So I was half right—Imogene’s science project was alive, but it probably wouldn’t bite me unless it was great big mice, and I didn’t want to find out.

No, I said, it’s about people.

Mice would be better, Imogene said.

Later that morning Miss Kemp explained her assignment, and I thought Imogene might be right, because the assignment sounded weird.

For this year’s project, she said, we’re going to study each other. That’s the assignment on the blackboard, Compliments for Classmates.

All over the room hands were going up and kids were saying Huh? and What does it mean? and How many pages? But Miss Kemp ignored all this.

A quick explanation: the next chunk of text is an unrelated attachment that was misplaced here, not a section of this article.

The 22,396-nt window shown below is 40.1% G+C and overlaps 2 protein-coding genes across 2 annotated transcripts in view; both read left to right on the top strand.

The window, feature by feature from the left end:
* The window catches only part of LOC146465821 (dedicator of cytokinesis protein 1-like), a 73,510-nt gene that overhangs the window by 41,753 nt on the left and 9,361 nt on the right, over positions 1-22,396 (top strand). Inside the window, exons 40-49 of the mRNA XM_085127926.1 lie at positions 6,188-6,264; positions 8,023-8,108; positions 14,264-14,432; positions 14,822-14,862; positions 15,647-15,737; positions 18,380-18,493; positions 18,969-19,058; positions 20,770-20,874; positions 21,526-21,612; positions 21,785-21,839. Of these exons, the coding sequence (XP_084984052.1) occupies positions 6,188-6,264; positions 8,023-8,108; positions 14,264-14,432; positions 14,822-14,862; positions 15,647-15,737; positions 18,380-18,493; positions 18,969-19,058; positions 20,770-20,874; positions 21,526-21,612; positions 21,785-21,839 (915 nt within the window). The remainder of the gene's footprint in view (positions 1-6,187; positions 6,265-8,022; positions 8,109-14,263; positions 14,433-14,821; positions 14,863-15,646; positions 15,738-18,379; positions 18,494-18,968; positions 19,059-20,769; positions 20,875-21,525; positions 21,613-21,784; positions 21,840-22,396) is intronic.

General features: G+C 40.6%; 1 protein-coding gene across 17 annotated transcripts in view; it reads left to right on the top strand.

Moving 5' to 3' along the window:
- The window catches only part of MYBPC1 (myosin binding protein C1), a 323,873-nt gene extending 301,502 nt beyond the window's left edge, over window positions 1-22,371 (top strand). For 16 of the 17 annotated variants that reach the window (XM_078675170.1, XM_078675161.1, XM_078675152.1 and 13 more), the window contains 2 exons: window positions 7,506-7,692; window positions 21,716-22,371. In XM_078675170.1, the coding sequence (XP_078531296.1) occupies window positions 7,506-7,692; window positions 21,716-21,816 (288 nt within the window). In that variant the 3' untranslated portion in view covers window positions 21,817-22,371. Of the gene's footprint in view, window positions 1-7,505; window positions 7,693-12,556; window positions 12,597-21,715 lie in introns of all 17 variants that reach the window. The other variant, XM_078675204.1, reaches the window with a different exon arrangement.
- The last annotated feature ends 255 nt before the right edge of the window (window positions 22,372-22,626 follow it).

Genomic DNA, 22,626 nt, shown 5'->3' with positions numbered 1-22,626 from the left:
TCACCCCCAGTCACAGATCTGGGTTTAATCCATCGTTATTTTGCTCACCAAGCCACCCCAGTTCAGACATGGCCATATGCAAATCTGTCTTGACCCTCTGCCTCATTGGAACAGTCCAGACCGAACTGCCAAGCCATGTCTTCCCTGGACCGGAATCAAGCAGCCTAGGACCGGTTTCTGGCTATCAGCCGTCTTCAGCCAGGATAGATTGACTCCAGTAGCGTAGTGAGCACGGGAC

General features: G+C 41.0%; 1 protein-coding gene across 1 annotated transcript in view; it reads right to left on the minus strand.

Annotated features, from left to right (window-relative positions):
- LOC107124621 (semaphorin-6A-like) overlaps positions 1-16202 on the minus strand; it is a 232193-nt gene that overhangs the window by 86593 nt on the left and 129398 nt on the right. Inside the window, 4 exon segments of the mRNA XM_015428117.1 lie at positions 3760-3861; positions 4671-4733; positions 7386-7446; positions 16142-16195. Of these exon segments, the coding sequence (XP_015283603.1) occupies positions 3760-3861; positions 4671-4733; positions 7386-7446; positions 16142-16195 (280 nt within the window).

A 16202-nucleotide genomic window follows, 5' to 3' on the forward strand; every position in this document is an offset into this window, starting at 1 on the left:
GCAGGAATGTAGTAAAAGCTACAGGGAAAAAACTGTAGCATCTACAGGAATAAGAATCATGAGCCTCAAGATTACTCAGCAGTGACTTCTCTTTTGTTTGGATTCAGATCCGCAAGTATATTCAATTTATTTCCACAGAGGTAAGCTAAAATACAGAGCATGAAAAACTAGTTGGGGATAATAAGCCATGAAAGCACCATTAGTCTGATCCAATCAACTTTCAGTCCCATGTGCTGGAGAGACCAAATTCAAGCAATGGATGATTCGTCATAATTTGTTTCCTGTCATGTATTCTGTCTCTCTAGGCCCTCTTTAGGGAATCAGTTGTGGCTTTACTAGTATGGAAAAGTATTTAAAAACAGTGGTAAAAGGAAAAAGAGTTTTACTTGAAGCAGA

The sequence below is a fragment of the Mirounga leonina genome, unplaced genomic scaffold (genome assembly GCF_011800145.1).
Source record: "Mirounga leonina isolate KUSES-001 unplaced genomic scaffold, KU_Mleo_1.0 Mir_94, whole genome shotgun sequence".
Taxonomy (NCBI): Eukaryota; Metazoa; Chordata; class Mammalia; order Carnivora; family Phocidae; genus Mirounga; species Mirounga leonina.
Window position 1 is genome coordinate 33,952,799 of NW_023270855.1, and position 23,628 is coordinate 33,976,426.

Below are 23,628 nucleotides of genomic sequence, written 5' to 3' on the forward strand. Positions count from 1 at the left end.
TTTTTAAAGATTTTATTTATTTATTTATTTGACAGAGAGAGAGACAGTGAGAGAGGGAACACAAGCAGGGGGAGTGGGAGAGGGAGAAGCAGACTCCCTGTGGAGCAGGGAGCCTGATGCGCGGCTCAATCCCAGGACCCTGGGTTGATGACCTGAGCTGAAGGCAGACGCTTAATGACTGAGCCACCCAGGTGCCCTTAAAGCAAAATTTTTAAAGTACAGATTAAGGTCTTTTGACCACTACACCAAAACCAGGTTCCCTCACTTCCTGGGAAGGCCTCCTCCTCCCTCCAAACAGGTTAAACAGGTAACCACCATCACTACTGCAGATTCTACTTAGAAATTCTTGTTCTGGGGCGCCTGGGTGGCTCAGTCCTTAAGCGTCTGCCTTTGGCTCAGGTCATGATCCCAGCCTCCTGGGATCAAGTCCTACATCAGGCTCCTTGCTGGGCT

It means exactly what it says, she said. You’re to think of a special compliment for each person in this class, and please don’t groan—a lot of people did anyway— "because this is the assignment for the year. You have all year to think about it, and next June, before the last day of school, you’ll draw names from a hat and think of more compliments for just that one person."

Somebody asked if it could be a famous person instead, and somebody else asked if it could be a dead famous person, like George Washington.

Miss Kemp said no. This is a classroom project, so it has to be people in this class. We know all about George Washington’s good points, but . . . She looked around and picked on Boomer. "We don’t know all Boomer’s good points. More important, Boomer probably doesn’t know all his good points."

How many compliments? Junior Jacobs wanted to know.

Up to you, Miss Kemp said.

Alice Wendleken raised her hand. Would beautiful hair and shiny hair count as one compliment?